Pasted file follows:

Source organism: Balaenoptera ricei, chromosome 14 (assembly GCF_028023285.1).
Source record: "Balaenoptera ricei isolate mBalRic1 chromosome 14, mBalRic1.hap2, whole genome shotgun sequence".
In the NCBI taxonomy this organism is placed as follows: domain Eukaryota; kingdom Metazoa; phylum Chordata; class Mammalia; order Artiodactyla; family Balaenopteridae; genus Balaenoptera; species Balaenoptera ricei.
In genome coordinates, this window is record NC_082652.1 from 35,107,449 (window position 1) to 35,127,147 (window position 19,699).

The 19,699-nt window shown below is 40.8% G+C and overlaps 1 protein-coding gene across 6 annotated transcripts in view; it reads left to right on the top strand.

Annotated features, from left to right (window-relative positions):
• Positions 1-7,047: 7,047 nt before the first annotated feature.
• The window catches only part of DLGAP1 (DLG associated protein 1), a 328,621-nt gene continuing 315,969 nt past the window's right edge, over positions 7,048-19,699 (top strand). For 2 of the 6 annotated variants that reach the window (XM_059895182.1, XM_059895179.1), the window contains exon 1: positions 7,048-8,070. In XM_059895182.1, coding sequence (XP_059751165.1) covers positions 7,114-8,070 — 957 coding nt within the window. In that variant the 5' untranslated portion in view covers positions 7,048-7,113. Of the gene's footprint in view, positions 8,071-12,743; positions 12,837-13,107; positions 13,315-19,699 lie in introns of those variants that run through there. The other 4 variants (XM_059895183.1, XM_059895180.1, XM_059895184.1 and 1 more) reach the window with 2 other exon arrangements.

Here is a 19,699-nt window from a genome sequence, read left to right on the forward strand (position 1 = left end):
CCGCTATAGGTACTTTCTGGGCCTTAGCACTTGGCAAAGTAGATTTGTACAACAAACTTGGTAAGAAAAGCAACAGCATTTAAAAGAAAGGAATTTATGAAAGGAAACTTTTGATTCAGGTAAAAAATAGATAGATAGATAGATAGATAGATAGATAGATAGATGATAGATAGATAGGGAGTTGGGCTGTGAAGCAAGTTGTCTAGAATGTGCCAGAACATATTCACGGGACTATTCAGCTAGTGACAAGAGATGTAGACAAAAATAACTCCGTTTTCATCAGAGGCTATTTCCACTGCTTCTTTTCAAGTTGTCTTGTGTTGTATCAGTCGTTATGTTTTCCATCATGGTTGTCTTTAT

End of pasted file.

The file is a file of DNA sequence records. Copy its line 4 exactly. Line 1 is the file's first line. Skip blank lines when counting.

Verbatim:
In genome coordinates, this window is record NC_082652.1 from 35,107,449 (window position 1) to 35,127,147 (window position 19,699).